Civil War 1861-1865 (Dansville’s link)

Here is a list of Civil War soldiers from Dansville, NY

A “Congressional Medal of Honor” (CMOH) has been awarded to two men that were from Dansville, NY.

Amos Bradley

Amos Bradley 1837-1894 grave stone Spokane Washington cropped

The Congressional Medal of Honor was awarded to Union Navy Landsman Amos Bradley on April 3, 1863.  Selection for this CMOH was for his bravery as described in the 11 General Orders of a Sentry, where no. 11 reads:

11. To be especially watchful at night, and, during the time for challenging, to challenge all persons on or near my post and to allow no one to pass without proper authority. 

His citation reads “Served on board the USS Varuna in one of the most responsible positions, during the attacks on Forts Jackson and St. Philip, and while in action against the rebel ship Morgan 24 April 1862. Although guns were raking the decks from behind him, Bradley remained steadfast at the wheel throughout the thickest of the fight, continuing at his station and rendering service with the greatest courage until his ship, repeatedly holed and twice rammed by the rebel ship Morgan, was beached and sunk.”

Amos Bradley born in Dansville, NY, Livingston Co. was the grandson of Amos Bradley who operated paper mills with his sons in Dansville (1824-1844+).  His father was Chester Bradley who was President (Mayor) of Dansville in 1846 and was one of the original trustees of the Dansville Cemetery Association.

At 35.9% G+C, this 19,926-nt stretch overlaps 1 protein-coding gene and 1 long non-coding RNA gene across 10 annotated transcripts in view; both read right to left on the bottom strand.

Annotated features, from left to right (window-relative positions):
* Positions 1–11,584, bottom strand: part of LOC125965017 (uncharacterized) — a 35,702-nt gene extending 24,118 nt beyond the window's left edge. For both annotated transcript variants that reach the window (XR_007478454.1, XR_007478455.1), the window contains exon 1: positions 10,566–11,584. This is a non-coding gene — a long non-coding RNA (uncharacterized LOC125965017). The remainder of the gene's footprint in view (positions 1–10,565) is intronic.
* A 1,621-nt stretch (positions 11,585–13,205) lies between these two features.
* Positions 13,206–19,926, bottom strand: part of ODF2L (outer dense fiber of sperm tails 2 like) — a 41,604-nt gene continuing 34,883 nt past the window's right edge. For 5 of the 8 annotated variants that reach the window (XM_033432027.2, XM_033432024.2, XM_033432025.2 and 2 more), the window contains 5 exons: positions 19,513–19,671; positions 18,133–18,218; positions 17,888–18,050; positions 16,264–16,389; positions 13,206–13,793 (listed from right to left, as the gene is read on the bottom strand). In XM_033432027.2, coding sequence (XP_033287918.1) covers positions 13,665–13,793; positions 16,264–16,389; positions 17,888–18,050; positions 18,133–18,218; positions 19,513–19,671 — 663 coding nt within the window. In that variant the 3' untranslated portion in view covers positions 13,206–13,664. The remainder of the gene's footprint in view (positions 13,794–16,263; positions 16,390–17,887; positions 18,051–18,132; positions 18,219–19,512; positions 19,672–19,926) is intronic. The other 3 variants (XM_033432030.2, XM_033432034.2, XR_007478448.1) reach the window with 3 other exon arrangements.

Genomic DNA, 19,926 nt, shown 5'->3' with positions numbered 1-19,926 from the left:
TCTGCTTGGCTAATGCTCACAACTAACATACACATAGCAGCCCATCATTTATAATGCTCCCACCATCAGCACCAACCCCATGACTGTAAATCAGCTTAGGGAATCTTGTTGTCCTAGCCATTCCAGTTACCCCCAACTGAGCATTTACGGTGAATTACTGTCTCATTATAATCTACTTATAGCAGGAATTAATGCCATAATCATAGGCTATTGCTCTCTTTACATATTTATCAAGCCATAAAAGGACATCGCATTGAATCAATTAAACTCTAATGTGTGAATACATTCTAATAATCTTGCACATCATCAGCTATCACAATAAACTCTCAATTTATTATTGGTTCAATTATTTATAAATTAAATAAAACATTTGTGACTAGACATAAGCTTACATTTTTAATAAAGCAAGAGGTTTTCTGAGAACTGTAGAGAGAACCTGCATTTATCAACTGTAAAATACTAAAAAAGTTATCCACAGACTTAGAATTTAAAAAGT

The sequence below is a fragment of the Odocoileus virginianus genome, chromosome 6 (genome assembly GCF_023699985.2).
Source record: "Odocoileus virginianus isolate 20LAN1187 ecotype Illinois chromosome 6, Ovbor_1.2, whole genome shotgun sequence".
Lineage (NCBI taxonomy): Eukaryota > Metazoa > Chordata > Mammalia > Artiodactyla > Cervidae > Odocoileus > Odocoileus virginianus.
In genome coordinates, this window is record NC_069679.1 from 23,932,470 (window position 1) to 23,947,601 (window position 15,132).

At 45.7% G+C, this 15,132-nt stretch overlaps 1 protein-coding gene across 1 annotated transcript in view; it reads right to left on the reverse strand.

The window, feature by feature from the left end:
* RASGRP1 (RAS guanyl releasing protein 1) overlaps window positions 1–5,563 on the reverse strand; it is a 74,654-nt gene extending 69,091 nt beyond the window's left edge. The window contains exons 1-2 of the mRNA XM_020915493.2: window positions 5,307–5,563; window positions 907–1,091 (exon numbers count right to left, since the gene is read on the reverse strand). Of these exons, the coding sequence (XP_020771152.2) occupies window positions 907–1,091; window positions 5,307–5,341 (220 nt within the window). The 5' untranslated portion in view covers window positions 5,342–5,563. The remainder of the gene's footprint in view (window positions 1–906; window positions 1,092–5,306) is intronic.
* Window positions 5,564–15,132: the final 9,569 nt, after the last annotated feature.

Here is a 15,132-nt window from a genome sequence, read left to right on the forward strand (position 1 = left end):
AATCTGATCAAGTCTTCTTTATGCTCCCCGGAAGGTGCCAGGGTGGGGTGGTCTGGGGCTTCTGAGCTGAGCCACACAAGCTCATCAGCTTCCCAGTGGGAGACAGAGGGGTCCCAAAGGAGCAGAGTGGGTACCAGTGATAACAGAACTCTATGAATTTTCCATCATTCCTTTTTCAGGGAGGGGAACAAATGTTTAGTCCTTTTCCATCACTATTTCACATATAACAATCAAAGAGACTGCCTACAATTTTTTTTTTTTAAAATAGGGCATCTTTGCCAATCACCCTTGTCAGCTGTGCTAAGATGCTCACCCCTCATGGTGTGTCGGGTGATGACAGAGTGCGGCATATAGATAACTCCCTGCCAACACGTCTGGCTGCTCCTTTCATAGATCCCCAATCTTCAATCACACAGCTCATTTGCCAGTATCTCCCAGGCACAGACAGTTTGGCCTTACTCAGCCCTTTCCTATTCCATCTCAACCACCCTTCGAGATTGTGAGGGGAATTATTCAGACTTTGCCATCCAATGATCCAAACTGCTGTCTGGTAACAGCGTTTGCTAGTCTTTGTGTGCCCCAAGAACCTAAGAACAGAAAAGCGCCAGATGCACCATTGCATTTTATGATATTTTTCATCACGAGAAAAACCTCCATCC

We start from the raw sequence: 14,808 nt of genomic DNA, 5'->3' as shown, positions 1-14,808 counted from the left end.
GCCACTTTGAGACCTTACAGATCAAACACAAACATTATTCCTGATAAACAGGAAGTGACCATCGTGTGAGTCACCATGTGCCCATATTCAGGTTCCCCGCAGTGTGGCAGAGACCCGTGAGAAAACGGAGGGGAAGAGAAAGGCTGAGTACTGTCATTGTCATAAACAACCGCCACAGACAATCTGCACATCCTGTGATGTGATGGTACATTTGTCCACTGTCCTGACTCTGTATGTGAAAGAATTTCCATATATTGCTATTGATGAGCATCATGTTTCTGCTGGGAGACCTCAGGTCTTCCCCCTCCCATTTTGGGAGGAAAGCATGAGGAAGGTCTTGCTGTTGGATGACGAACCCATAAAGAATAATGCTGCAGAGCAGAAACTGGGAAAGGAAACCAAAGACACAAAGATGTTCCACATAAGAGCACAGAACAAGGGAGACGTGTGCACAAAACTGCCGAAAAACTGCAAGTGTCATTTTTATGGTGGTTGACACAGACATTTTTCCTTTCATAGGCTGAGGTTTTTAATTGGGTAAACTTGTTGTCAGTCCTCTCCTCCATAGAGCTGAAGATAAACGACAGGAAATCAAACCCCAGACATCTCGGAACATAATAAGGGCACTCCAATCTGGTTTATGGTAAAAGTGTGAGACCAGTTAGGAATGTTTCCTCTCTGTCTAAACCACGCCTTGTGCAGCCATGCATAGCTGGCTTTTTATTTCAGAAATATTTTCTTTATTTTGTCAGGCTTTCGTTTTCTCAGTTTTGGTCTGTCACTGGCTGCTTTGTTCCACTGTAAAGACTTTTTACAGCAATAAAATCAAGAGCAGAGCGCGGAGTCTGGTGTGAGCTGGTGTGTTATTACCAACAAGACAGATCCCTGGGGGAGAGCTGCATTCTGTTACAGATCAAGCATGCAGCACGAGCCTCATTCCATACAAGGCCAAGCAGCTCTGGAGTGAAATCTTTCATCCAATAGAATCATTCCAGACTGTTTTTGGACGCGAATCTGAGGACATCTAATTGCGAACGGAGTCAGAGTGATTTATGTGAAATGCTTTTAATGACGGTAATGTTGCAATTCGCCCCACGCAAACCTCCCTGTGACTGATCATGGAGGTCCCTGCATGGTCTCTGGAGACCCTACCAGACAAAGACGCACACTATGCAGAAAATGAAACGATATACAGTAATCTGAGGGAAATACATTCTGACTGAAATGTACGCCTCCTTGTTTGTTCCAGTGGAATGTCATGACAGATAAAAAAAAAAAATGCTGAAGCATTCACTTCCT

Jerry Wall

July 1-3 saw the war come to within 200 miles of Dansville, to a small Pennsylvania town where cavalryman Oscar Woodruff had spent an uneventful New Years Day back in 1862. 27 men of the 136th were killed or mortally wounded at Gettysburg, a battle in which a 21-year-old native of Geneva (and, years later, resident of Comminsville), Private Jerry Wall of New York’s 126th Infantry, ran into a Confederate camp and captured an enemy flag, a deed that earned him the Congressional Medal of Honor (although, by all accounts, he would have preferred to keep the flag). from Dansville turn’s 200 by David Gilbert

Many years later while he was living in Commonsville (also spelled Cumminsville), Mr. Wall’s occupation was a listed as being a miller in 1902.



4 thoughts on “Civil War 1861-1865 (Dansville’s link)

  1. Robert S. Elmore

    Amos continued an exciting life as a stagecoach driver in Spokane, Washington, where he died June 9, 1894 and is buried.

    His brother John M., also a Dansville native, also fought for the Union as a seaman on the USS Indianola. It was a short history for the ship as it was rammed and sunk not long after it went into service. All of it’s crew were captured (no deaths) on February 24, 1863 and were released ten days later in a prisoner swap, required to sit out the rest of the war.

  2. Robert S. Elmore

    It seems that after their father died, they somewhat scattered. John took his paper making abilities to Canton, Ohio where after what seems a good life, he died.

    Amos moved out west. I suppose he loved the excitement. Imagine being a stagecoach driver.

    If you happen to find out more about the Bradleys or find photos, I would be so grateful. I still haven’t found Elizabeth’s (Amos and John’s mother) maiden name or where she eventually died. Maybe there is a photo of the old paper mill?

    1. Hi Robert here’s a little more on the Bradley’s of Dansville
      The hard-working Bradley family also arrived in Dansville in 1820 from Hartford, Connecticut; Amos Bradley and his sons, Javin, Chester, Lucius, and Benjamin would lease the Faulkner paper mill for five years, before setting out on their own; for the next half century, the Bradleys would spearhead the local papermaking industry. By 1844, there would be four paper mills in the village.